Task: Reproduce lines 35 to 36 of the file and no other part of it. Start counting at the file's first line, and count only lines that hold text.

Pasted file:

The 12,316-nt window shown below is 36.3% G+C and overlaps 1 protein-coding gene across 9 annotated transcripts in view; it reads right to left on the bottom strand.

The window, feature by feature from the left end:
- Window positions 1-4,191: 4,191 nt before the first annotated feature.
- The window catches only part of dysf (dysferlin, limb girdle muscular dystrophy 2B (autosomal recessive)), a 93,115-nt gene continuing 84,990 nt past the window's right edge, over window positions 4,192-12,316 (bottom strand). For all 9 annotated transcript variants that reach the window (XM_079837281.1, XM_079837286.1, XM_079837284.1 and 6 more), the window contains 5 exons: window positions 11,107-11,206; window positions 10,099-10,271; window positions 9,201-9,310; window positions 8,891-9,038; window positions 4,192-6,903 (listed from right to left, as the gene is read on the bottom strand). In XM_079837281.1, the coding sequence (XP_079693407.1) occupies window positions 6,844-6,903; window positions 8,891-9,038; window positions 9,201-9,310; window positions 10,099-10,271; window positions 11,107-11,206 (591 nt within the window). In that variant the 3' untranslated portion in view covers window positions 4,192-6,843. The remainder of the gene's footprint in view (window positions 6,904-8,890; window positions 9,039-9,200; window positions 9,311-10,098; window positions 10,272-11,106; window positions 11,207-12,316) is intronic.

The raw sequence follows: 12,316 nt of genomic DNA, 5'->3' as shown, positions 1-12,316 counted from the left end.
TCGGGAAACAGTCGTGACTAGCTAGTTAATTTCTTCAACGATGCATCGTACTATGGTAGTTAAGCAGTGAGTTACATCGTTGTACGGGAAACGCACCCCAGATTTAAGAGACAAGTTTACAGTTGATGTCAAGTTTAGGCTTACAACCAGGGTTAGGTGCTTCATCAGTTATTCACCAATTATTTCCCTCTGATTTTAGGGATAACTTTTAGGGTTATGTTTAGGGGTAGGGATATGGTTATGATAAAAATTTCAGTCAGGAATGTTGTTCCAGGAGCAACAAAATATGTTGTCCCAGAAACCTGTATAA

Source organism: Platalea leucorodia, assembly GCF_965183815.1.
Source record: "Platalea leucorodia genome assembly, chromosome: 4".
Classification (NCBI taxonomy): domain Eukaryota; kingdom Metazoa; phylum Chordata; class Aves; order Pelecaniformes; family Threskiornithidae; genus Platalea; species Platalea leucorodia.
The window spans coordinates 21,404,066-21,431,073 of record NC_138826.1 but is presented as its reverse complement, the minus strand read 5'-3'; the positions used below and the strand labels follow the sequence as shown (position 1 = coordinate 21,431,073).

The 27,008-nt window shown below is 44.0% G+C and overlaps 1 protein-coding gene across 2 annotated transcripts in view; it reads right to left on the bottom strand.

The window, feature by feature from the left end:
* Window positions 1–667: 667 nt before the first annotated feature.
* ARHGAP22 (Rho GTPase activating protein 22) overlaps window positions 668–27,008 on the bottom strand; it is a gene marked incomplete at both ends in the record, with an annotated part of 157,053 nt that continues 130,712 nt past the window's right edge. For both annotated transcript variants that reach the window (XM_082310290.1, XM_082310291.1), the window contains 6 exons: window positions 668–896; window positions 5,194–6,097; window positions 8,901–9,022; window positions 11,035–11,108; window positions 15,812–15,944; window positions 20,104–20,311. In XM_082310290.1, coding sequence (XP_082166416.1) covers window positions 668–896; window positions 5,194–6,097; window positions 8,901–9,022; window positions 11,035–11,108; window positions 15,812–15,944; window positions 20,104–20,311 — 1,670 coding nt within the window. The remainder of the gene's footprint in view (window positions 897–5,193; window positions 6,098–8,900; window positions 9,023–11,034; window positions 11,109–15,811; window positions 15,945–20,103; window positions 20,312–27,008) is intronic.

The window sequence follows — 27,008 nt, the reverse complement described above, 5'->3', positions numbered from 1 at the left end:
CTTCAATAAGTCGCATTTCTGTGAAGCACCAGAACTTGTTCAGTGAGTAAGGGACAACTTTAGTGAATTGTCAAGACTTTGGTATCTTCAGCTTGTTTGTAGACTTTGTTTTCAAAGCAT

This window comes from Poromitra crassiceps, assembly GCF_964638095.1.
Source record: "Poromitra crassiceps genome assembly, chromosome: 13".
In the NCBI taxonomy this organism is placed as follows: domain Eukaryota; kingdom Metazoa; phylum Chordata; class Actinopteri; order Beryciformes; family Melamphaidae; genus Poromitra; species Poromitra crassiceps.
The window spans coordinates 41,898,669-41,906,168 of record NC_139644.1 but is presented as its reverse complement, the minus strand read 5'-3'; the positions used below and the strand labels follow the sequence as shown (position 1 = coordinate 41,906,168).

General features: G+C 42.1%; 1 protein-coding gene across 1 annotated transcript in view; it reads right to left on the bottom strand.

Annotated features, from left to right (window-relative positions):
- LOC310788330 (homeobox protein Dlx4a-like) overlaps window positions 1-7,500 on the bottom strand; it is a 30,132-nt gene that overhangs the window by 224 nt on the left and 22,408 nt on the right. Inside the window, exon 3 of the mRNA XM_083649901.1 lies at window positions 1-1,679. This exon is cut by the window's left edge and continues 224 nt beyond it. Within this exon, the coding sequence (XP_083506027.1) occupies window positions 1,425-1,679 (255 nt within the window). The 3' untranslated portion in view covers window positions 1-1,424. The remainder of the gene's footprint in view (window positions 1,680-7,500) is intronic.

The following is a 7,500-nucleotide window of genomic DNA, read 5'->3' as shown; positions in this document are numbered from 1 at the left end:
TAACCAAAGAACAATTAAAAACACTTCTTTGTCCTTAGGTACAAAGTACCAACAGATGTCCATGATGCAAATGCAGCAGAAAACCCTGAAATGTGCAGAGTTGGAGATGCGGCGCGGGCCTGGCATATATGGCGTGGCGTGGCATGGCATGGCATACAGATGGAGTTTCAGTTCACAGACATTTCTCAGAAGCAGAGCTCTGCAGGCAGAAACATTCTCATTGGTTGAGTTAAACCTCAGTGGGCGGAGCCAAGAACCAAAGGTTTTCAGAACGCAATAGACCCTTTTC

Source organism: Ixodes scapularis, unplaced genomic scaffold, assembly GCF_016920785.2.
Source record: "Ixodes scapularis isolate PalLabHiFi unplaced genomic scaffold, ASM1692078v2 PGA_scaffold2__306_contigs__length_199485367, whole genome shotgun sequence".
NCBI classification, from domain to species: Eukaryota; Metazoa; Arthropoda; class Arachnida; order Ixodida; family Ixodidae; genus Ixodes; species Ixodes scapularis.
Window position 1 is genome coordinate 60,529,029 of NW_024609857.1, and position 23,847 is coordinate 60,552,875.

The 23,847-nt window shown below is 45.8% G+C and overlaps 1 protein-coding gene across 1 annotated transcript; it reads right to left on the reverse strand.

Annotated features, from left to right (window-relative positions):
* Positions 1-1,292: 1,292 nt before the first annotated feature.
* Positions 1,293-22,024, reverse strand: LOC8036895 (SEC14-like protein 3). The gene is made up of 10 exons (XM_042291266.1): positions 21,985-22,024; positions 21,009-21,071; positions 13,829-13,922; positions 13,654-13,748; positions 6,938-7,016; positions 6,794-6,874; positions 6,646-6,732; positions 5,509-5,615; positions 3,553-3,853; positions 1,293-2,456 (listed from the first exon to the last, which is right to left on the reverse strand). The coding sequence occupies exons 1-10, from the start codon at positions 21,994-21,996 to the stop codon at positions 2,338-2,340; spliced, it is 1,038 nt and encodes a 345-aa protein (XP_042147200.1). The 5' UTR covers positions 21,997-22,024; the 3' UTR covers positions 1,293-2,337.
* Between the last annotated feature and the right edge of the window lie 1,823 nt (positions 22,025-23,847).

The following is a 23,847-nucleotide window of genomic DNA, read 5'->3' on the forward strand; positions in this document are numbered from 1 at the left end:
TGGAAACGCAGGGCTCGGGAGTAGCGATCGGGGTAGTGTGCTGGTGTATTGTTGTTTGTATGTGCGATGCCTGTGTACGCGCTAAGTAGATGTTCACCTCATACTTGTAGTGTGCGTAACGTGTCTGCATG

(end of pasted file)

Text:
The following is a 23,847-nucleotide window of genomic DNA, read 5'->3' on the forward strand; positions in this document are numbered from 1 at the left end:
TGGAAACGCAGGGCTCGGGAGTAGCGATCGGGGTAGTGTGCTGGTGTATTGTTGTTTGTATGTGCGATGCCTGTGTACGCGCTAAGTAGATGTTCACCTCATACTTGTAGTGTGCGTAACGTGTCTGCATG